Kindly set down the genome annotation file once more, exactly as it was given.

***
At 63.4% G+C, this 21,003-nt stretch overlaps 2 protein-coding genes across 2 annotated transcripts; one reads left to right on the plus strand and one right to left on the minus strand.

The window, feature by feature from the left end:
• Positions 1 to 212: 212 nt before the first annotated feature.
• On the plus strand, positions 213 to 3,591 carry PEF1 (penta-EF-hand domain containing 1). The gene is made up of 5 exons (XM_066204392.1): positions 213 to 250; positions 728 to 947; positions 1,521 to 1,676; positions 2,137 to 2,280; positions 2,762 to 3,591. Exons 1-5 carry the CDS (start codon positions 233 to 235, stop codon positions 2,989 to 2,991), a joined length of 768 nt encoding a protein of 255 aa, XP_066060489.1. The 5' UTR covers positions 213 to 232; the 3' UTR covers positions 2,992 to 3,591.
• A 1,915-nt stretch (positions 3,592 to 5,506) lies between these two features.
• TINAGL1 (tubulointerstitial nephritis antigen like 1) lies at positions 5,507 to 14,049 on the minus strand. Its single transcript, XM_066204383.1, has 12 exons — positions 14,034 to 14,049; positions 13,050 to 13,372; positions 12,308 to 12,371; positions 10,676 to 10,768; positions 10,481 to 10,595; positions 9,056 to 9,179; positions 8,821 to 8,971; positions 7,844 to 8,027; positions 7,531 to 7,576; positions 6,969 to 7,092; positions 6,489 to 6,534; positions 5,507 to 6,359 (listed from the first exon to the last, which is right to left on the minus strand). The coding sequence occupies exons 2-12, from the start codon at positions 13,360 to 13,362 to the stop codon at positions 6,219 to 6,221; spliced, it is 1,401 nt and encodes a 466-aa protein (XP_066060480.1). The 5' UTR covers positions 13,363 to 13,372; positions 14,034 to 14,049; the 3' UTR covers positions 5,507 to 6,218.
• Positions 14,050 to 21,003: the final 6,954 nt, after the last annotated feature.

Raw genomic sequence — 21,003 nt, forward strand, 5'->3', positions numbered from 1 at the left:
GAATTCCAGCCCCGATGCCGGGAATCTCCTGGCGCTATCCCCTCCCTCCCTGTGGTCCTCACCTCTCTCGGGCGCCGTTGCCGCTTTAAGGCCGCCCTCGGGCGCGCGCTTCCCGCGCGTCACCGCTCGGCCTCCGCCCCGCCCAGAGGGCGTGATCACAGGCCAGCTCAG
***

At 63.4% G+C, this 21,003-nt stretch overlaps 2 protein-coding genes across 2 annotated transcripts; one reads left to right on the plus strand and one right to left on the minus strand.

The window, feature by feature from the left end:
• Positions 1 to 212: 212 nt before the first annotated feature.
• On the plus strand, positions 213 to 3,591 carry PEF1 (penta-EF-hand domain containing 1). The gene is made up of 5 exons (XM_066204392.1): positions 213 to 250; positions 728 to 947; positions 1,521 to 1,676; positions 2,137 to 2,280; positions 2,762 to 3,591. Exons 1-5 carry the CDS (start codon positions 233 to 235, stop codon positions 2,989 to 2,991), a joined length of 768 nt encoding a protein of 255 aa, XP_066060489.1. The 5' UTR covers positions 213 to 232; the 3' UTR covers positions 2,992 to 3,591.
• A 1,915-nt stretch (positions 3,592 to 5,506) lies between these two features.
• TINAGL1 (tubulointerstitial nephritis antigen like 1) lies at positions 5,507 to 14,049 on the minus strand. Its single transcript, XM_066204383.1, has 12 exons — positions 14,034 to 14,049; positions 13,050 to 13,372; positions 12,308 to 12,371; positions 10,676 to 10,768; positions 10,481 to 10,595; positions 9,056 to 9,179; positions 8,821 to 8,971; positions 7,844 to 8,027; positions 7,531 to 7,576; positions 6,969 to 7,092; positions 6,489 to 6,534; positions 5,507 to 6,359 (listed from the first exon to the last, which is right to left on the minus strand). The coding sequence occupies exons 2-12, from the start codon at positions 13,360 to 13,362 to the stop codon at positions 6,219 to 6,221; spliced, it is 1,401 nt and encodes a 466-aa protein (XP_066060480.1). The 5' UTR covers positions 13,363 to 13,372; positions 14,034 to 14,049; the 3' UTR covers positions 5,507 to 6,218.
• Positions 14,050 to 21,003: the final 6,954 nt, after the last annotated feature.

Raw genomic sequence — 21,003 nt, forward strand, 5'->3', positions numbered from 1 at the left:
GAATTCCAGCCCCGATGCCGGGAATCTCCTGGCGCTATCCCCTCCCTCCCTGTGGTCCTCACCTCTCTCGGGCGCCGTTGCCGCTTTAAGGCCGCCCTCGGGCGCGCGCTTCCCGCGCGTCACCGCTCGGCCTCCGCCCCGCCCAGAGGGCGTGATCACAGGCCAGCTCAG